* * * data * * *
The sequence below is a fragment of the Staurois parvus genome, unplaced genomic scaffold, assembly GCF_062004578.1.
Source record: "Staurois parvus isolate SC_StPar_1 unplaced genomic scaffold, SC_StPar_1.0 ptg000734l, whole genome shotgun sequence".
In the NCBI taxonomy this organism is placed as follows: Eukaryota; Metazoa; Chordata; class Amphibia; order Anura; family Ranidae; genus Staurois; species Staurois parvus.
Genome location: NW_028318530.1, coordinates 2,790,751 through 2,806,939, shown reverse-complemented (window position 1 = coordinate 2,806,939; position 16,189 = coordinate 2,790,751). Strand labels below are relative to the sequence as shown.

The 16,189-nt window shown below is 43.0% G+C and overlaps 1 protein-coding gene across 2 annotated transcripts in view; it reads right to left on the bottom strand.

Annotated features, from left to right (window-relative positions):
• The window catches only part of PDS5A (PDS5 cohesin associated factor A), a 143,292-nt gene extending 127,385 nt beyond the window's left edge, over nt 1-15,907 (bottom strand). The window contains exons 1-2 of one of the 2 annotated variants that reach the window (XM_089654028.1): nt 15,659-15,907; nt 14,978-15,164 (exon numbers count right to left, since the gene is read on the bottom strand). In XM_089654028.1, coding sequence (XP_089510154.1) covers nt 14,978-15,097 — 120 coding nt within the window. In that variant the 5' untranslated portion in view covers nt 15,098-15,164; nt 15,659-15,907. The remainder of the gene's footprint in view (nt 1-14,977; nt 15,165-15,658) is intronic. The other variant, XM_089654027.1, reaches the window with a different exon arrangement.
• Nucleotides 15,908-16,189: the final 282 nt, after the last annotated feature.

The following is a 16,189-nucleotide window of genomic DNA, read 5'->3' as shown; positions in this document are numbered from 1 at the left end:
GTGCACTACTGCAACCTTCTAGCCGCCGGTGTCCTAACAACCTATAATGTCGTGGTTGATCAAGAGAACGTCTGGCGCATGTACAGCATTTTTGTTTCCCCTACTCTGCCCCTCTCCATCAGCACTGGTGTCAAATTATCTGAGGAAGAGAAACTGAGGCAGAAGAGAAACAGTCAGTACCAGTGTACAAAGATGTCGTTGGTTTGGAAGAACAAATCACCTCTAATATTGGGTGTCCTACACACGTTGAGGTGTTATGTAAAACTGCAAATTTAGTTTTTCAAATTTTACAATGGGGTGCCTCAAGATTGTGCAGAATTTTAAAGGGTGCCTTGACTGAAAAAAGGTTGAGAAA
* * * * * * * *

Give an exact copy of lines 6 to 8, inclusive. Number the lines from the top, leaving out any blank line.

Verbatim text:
Annotated features, from left to right (window-relative positions):
• The window catches only part of PDS5A (PDS5 cohesin associated factor A), a 143,292-nt gene extending 127,385 nt beyond the window's left edge, over nt 1-15,907 (bottom strand). The window contains exons 1-2 of one of the 2 annotated variants that reach the window (XM_089654028.1): nt 15,659-15,907; nt 14,978-15,164 (exon numbers count right to left, since the gene is read on the bottom strand). In XM_089654028.1, coding sequence (XP_089510154.1) covers nt 14,978-15,097 — 120 coding nt within the window. In that variant the 5' untranslated portion in view covers nt 15,098-15,164; nt 15,659-15,907. The remainder of the gene's footprint in view (nt 1-14,977; nt 15,165-15,658) is intronic. The other variant, XM_089654027.1, reaches the window with a different exon arrangement.
• Nucleotides 15,908-16,189: the final 282 nt, after the last annotated feature.